Phil Tavel, District 1 Candidate — 2019 General Election Arts Platform

Candidate: Phil Tavel, Candidate for District 1


What is your arts platform? 

I am passionate about the arts and ensuring access for all is a priority for my campaign. Art breaks down barriers and creates an opportunity for people to come together to experience a particular image, sculpture, community parade or event.  My priorities also include restoring arts education to classrooms; expanding opportunities to engage youth with the arts; and addressing inequities in access.   I will support policies and programs to strengthen the arts and culture landscape.               

How do you envision the arts as part of Seattle, especially as part of critical issues including access, affordability, displacement, economic development, education, preservation, and racial equity?

Access to arts and culture experiences can transform lives. Cities provide vital services to help people survive and live their lives, however, the arts give life meaning and make life worth living. Arts are our social infrastructure, not a luxury. The arts express who we are, commemorate our struggles, celebrate our pride, and challenge us.  Arts play a vital role in all our communities, regardless of where we were born, what we look like, or personal economies.  The arts expose us to many voices, which help communities become more vibrant, resilient, wise, and alive.  The arts help define a community and help strengthen people’s love for their neighborhood and their city.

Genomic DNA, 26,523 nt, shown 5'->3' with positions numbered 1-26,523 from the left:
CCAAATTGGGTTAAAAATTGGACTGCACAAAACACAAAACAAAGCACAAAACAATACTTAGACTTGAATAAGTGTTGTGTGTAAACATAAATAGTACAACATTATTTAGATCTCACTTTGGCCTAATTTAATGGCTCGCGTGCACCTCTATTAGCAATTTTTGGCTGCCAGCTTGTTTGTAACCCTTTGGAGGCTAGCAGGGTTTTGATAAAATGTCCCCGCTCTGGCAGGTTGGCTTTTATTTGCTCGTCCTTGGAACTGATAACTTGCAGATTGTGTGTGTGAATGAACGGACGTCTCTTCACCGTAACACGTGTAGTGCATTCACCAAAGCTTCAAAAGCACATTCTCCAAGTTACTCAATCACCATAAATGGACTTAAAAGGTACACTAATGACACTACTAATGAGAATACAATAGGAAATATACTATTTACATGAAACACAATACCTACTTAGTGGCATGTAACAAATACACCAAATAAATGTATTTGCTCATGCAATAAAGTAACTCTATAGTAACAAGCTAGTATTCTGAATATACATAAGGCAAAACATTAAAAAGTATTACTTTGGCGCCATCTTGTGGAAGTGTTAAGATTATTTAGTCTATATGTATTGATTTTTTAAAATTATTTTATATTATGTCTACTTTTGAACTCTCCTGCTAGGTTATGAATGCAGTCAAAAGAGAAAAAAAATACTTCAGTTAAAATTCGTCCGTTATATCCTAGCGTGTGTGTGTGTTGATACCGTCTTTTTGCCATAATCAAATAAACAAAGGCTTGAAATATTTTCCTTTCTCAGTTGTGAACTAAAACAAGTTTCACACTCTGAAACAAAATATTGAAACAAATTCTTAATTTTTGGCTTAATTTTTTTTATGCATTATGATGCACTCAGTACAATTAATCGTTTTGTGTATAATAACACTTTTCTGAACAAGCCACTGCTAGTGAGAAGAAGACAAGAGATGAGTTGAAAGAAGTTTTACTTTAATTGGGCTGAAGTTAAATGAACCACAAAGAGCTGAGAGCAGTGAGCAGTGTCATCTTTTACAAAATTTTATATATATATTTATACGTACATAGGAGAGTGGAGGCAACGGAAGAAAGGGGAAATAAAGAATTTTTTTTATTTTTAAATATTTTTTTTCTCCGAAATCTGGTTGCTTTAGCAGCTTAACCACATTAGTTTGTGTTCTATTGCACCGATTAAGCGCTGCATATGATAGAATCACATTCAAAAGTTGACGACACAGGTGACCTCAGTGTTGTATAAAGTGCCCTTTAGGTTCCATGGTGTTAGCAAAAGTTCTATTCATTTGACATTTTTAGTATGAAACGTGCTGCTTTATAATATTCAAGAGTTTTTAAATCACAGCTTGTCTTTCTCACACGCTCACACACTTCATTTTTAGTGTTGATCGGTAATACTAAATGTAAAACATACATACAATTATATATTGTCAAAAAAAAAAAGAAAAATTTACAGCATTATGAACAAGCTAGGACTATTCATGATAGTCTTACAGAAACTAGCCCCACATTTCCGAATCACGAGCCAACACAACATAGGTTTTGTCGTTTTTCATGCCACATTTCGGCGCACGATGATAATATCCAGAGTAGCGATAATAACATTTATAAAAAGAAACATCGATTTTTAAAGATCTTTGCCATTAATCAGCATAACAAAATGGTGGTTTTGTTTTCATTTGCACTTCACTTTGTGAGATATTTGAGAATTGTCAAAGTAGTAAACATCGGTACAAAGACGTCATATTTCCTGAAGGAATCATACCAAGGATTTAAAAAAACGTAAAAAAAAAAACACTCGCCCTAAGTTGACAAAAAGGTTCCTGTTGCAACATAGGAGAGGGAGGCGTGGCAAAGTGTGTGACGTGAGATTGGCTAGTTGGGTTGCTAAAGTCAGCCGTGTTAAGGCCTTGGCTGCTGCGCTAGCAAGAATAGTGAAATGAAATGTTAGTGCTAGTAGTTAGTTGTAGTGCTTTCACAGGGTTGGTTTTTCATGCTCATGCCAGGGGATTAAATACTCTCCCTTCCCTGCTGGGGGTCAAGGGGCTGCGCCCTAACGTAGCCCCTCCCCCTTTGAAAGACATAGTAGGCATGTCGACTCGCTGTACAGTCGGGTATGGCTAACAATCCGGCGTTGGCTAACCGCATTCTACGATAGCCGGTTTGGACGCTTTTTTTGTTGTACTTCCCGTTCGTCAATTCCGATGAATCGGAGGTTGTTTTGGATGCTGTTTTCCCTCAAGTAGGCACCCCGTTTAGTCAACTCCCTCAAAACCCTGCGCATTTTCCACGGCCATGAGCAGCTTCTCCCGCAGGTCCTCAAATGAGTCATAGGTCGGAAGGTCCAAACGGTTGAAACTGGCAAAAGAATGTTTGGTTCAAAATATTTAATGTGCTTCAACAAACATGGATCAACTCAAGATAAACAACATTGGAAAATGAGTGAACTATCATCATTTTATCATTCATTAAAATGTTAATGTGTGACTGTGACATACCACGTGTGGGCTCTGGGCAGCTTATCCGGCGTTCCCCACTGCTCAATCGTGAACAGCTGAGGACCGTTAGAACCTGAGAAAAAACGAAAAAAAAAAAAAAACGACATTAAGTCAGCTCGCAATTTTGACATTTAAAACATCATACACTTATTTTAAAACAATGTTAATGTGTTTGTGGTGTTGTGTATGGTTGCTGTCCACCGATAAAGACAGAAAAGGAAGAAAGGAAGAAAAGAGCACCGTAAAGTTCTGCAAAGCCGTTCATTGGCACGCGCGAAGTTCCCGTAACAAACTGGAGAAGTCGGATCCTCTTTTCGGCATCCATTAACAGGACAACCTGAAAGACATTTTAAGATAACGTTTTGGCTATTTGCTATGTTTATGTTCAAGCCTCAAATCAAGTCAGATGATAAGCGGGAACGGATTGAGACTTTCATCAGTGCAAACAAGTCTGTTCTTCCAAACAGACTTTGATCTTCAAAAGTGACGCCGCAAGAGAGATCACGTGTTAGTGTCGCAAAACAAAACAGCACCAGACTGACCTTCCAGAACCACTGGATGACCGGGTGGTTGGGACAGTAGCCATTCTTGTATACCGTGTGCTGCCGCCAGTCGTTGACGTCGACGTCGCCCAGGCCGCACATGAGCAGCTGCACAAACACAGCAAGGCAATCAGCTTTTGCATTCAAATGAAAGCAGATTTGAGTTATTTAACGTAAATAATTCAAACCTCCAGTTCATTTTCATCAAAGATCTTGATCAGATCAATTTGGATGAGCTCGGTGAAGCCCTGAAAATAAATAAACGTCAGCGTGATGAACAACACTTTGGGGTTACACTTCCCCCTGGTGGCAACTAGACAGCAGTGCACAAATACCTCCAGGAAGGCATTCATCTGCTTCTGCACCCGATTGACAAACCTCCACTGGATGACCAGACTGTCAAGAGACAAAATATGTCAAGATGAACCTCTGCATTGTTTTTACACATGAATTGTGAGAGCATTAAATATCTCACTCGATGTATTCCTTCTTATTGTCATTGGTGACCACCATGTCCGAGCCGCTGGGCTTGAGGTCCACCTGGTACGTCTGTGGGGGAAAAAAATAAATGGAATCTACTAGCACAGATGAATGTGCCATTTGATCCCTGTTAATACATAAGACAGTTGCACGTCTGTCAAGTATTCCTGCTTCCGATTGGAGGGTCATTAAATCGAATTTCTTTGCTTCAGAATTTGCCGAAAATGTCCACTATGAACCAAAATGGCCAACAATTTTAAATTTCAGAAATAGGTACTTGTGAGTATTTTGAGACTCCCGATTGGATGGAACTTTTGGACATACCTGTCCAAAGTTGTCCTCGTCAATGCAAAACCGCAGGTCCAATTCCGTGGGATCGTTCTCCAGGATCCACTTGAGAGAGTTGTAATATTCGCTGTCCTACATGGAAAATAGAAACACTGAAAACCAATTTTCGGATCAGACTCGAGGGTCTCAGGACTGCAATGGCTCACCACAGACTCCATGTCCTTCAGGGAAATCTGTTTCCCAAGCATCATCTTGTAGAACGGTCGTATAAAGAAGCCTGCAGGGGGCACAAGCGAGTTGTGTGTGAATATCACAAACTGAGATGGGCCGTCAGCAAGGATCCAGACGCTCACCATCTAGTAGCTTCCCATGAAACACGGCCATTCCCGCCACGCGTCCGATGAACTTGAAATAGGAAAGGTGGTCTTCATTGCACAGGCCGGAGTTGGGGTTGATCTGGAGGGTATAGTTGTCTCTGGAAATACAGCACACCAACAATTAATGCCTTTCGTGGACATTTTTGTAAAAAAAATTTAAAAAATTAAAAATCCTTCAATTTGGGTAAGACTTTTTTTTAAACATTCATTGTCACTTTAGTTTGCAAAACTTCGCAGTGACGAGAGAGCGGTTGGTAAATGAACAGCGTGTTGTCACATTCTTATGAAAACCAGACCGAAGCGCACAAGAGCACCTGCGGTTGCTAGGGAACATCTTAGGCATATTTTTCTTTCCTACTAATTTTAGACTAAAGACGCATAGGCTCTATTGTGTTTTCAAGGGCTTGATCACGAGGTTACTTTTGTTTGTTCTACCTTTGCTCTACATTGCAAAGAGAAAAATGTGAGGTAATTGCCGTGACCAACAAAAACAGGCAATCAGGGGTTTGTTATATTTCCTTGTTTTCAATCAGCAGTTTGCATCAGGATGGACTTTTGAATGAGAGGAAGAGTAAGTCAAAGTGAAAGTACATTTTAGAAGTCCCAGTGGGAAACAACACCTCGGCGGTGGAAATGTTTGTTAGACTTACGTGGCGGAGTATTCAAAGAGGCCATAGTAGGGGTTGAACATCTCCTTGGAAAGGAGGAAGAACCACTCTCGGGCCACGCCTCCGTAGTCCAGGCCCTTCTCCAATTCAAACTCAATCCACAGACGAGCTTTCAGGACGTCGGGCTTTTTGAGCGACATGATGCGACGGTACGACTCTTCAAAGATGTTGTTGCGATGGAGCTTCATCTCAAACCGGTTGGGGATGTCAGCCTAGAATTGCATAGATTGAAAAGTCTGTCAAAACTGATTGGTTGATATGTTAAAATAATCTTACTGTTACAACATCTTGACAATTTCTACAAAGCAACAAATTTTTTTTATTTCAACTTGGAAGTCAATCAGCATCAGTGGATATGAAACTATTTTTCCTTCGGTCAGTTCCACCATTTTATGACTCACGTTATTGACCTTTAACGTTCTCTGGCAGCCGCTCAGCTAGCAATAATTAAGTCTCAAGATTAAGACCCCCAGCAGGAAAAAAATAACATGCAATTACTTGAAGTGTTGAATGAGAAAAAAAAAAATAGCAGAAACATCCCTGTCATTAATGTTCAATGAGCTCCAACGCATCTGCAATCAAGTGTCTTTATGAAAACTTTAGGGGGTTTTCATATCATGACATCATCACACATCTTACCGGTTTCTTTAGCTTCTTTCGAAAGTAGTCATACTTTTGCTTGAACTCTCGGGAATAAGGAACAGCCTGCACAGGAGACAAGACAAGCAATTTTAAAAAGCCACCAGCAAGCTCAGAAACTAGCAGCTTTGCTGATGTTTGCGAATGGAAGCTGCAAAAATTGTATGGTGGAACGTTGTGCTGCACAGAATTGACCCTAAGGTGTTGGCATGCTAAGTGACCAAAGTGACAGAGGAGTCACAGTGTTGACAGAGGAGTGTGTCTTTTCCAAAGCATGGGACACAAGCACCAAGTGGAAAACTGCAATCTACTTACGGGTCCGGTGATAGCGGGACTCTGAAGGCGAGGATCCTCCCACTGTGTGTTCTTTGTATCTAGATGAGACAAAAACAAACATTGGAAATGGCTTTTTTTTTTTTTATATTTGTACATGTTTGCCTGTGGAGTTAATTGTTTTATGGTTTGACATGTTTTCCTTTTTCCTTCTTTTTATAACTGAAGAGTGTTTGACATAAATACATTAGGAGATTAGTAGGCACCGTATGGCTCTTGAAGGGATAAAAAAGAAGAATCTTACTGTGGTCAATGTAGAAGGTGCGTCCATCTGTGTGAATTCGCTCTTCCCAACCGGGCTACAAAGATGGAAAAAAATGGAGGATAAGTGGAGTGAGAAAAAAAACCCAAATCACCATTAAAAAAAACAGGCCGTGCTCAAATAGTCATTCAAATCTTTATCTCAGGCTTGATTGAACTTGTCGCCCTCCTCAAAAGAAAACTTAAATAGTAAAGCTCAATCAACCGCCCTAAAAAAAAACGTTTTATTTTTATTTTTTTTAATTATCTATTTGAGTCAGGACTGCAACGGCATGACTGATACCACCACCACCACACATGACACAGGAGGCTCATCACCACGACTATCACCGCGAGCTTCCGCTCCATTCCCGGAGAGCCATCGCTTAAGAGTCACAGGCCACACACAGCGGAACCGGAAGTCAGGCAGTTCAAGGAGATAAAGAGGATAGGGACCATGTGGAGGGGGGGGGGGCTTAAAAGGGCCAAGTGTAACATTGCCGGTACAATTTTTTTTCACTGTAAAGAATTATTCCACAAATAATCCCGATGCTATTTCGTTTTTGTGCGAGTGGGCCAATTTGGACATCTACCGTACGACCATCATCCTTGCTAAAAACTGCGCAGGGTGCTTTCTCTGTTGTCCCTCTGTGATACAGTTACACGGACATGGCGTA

Phil Tavel, Candidate for District 1

Seattle has experienced an extraordinary burst of growth over the past several years and has also struggled to address disparities ranging from lack of affordable housing, displacement, preservation and racial inequities, as part of that growth.   I envision a city where the arts are accessible for all, infused in all aspects of life, not simply as an afterthought. Music, dance, and theater should be part of every person’s education.  Arts should permeate our neighborhoods; our homes, our transit lines, bike ways, sidewalks, parks and open spaces.  Our arts institutions should touch the lives of every Seattleite, including a family who cannot afford $100-$200 per visit or per performance.  Seattle must do a better job of promoting the many jobs and work skills provided by the arts.  From institutions such as SAM, Seattle Rep, Seattle Opera, Seattle Symphony, to the ecosystem of countless arts organizations which give Seattle its soul, numerous jobs are provided.  My belief in, and passion for, the arts has been enhanced by serving as the VP of the Board of Allied Arts of Seattle, which has promoted a vibrant arts community, historic preservation and great public places for 65 years. 

We should expand partnerships locally and with other cities to foster a vibrant, accessible arts community. I’m concerned that all but the most established artists will no longer be able to afford to live or work in Seattle and contribute their vision, perspectives and creations to the Seattle community.  We already see an exodus of arts and arts spaces to cities like Tacoma and to other regions. We need to create more workspaces and housing for artists so they continue to be our neighbors, not just guest performers or commuter-artists. One tool is to work with developers to help them see that providing affordable spaces for the arts and artists makes their development more affordable, as well as fostering a vibrant neighborhood.  Redevelopment may improve a physical place, however without equity, people are left behind or many are displaced, with economic benefit to only a few.